Erratic grain markets after USDA reports

USDA cut the corn and soybean crop estimates in the Aug. 11 Crop Production Report, but the market has had two minds about the numbers.

Initial reaction was for higher prices, then lower prices, then higher prices. This morning, Tuesday, the mood seems negative again.

USDA now puts the corn crop at 12.914 billion bushels. As the report came out, that was considered bullish, since trade estimates averaged 13.083 billion bushels, significantly higher. The July USDA estimate had been 13.47 billion bushels.

So, the market reacted with limit up corn prices on Thursday, but they did not lock limit up. There was trading all day. The December futures closed up 25 1/2 cents.

Short-lived party

The big news was that the new crop corn made a new high coming out of the report. The December futures hit 7.24 on the 15th, Monday, three and a half cents above the June 9 high.

That was not true of the old crop corn. September futures missed a new high by a whopping 58 cents. The 7.08 high on report day was nowhere near the 7.64 of July 9th.

The old crop party is over, and the old crop needs to be cleaned up.

The corn has not showed much follow-through, and that is significant. We worked a little higher, but this morning we are now down nearly seven cents.

Ho-hum

This market feels like it has absorbed big news without a big market move. Some traders think we would have gotten more oomph for our money if the money men were not being too beaten up by stock trading right now to put money in commodities.

Soybeans

The November soybean futures, meanwhile, did not make new highs in the November new crop futures. There were nice gains, but the high was made immediately after the report.

The report day November futures posted a high of 13.53, but are trading now at 13.43, which is down nine cents overnight. The old high was at 14.08, so we missed it by 55 cents.

Is USDA right?

Arguments can be made that USDA is still too high on the corn estimate.

USDA says we will have the third largest crop on record. Of course, these arguments for lower production are made by some of the same traders who thought the crop was bigger than the USDA estimate. These traders think the 153 bpa yield, reduced from the July estimate at 158.7, is still too high to reflect the strain put on the crop by recent high temperatures and dry weather at silking.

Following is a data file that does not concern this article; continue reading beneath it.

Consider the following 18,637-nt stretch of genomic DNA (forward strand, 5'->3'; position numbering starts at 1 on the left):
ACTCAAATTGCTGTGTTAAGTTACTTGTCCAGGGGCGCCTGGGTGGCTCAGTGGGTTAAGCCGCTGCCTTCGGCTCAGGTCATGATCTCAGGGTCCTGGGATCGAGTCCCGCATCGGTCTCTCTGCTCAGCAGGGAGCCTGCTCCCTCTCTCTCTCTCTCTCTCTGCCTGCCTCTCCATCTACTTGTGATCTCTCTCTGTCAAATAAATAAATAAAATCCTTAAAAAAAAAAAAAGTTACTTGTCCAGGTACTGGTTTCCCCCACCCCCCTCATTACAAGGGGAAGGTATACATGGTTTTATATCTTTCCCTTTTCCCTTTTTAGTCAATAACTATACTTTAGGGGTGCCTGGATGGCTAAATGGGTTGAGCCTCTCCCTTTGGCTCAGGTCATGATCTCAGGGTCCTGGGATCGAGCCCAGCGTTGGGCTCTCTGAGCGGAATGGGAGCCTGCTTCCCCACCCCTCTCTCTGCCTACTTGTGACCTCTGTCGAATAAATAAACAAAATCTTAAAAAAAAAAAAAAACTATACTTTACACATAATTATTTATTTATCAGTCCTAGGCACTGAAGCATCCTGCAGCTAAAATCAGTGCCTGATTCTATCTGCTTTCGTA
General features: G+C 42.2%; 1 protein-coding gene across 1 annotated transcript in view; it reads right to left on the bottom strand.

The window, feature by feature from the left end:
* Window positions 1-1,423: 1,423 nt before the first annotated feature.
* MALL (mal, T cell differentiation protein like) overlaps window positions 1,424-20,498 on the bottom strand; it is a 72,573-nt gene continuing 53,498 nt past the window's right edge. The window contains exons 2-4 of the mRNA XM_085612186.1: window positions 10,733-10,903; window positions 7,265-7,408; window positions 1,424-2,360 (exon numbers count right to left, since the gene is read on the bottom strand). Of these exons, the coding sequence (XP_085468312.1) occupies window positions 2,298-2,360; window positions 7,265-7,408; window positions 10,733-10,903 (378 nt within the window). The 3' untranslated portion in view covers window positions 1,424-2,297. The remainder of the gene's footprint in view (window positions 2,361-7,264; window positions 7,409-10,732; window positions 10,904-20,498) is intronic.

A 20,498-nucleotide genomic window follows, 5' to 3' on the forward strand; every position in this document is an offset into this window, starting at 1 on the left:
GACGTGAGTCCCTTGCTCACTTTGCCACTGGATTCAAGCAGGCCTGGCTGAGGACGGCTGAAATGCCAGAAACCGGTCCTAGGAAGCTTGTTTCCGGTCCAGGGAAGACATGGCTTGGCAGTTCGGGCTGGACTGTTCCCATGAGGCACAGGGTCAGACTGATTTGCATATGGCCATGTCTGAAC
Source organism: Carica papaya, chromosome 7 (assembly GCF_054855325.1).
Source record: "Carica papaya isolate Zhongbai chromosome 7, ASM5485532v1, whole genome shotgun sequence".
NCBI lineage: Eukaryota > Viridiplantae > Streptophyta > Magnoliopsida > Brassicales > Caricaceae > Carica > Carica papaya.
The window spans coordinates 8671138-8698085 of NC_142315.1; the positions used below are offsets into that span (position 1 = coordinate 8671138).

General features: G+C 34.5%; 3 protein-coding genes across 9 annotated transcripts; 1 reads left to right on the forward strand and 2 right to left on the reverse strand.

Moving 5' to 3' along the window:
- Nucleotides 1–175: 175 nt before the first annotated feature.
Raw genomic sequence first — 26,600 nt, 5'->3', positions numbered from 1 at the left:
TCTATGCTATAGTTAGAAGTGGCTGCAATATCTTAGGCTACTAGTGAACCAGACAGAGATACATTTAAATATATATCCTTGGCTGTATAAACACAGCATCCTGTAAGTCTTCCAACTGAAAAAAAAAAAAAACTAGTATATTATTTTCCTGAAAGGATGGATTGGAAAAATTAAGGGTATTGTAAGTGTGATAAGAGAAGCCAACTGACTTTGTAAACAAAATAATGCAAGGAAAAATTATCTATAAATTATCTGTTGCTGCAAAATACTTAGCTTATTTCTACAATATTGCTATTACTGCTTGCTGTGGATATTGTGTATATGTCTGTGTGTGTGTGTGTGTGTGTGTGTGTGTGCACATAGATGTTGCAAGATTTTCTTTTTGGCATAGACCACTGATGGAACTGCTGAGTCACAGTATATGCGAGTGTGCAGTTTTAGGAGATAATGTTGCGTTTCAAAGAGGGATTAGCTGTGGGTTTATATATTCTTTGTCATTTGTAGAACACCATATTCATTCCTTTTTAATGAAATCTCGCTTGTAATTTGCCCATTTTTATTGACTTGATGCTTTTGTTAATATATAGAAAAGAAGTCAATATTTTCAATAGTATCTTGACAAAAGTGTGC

Traders are also still dubious about the acres. USDA had promised a revision, and we got one. Trouble is, the revision left the total acres the same.

Ohio uncertainty

Ohio traders are finding it hard to believe that we have more acres this year than last, after some acres were not planted in the wet, delayed planting conditions. USDA says Ohio planted 3.32 million acres this year, 3.270 n the fast spring of last year.

USDA did drop soybean planted acres slightly to 75 million, versus the 92.3 million for corn.

Remember, before the ethanol impact on acres, the two were close to the same. Soybeans production will be down 8 percent from last year, which is what is maintaining prices.

Now what?

Where does that leave us on marketing decisions? I think the excuses that the crop might not be planted, then might not get mature are now just excuses.

This is the time to look at $7 corn futures near the end of summer and bet that this might be the high of the year. This is starting to feel like a short-crop kind of market, with the high price at harvest or before. Then, the market rations supply and prices ease off.

The last time we saw this we did not get higher prices because the winter and spring were filled with ethanol talk as the industry boomed into increased production and corn demand. That will not happen this year. The industry is trying to deal with having enough production for 10 percent blends, and no demand for the 15 percent that has been authorized.

The boom in expanding production is over. We are seeing some contraction.

This is the time to sell, baby, sell.

About the Author

Marlin Clark trades producer and elevator grain from an office near Andover, Ohio for Town & Country Co-op. You can reach him for comment at 440-293-4055. More Stories by Marlin Clark

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